It was not for nothing that the archetype of the Dhongi Baba ( fake saint ) was one of the many archetypes we grew up with. It taught us to be aware that as much as saffron can be a symbol of the power of renunciation, it can also equally be a guise for the ‘dhoort’ , the deceivers, the thieves, the hypocrites. And as far as I remember, most around me were quite comfortable with this dual possibility of saffron and all its in between shades. As children, we were enchanted by the possibility that a saffron clad saint could walk up to you, know your name and a piece of your destiny, and give you the name of all names. But we were equally aware that he could also lull you with a drugged sweet, and if you were not careful, hide you under his robe and whisk you away. I found no difficulty in holding this contradiction, and left to my own devices, I still do not find it difficult. I can call a dhongi a dhongi, I can call out abusive and empty practices, authoritarianism disguised as surrender, and corrupt ideology and its politicisation, without the need to reject the entire tradition of the wandering renunciant who dons the saffron robe, an ancient marker of the search for truth beyond social and personal identity.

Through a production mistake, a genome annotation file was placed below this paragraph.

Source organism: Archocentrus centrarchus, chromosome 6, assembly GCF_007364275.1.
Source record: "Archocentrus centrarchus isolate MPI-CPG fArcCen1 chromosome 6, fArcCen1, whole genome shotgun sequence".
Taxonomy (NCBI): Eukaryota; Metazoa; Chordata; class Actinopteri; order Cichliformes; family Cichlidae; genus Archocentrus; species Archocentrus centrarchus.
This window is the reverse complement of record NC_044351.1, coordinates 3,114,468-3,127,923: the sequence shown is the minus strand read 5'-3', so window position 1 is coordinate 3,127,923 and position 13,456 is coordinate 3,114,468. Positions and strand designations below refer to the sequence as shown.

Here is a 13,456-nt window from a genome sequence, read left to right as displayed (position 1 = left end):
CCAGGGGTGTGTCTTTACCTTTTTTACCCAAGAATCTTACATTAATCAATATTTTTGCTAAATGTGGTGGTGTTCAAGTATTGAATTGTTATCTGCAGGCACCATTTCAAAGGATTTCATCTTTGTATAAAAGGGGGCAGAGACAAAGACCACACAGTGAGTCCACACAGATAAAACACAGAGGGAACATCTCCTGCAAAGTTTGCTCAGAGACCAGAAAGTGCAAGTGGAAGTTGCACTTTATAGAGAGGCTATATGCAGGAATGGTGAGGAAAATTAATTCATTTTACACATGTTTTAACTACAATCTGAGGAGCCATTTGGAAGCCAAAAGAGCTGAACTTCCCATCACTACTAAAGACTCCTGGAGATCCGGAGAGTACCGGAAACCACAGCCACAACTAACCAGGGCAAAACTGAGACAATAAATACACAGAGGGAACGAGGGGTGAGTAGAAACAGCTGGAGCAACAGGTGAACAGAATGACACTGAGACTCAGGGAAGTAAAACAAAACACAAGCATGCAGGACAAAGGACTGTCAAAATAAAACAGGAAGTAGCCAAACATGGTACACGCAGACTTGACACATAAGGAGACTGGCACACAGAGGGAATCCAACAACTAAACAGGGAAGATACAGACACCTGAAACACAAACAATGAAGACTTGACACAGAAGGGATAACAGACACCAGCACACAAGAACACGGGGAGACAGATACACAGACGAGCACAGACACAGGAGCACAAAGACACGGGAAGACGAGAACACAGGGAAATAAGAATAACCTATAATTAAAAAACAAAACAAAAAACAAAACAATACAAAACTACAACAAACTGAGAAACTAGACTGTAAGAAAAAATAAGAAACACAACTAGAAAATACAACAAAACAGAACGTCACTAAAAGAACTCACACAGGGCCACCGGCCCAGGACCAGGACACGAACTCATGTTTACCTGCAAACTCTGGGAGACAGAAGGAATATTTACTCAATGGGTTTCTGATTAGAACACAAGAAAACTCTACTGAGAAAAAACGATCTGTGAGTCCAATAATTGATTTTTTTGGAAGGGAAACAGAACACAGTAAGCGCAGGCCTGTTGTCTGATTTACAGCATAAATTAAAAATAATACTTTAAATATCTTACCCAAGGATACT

I can do this with faith in myself because I have studied this tradition in some detail, in the same way that I have studied some of the beautiful ideas that came to us from Western Enlightenment like liberty, fraternity and tolerance.
And because I know what this tradition is, I can also tell what it is definitely not.
It is not posturing, it is not vote bank politics, it is not megalomania, it is not the rhetoric of insecurity, of hatred and of fear.
Those who fall for this, fall for it not because they respect the tradition of the ochre robe, but because they have no real understanding of it. If they did, they would see such antics for what they are, empty symbolism designed for mass media by the same people who have systematically made the masses feel threatened and insecure in the first place, so much so that those who grew up steeped in stories of both dhongi babas and wise fakirs, will now clutch at anything in saffron to feel a sense of self aggrandizement.
Do you know a Dhongi Baba when you see one?
Can you call one out without feeling the need to reject the entire stream of thought and tradition that he represents?
You could do it as a child. Why not now?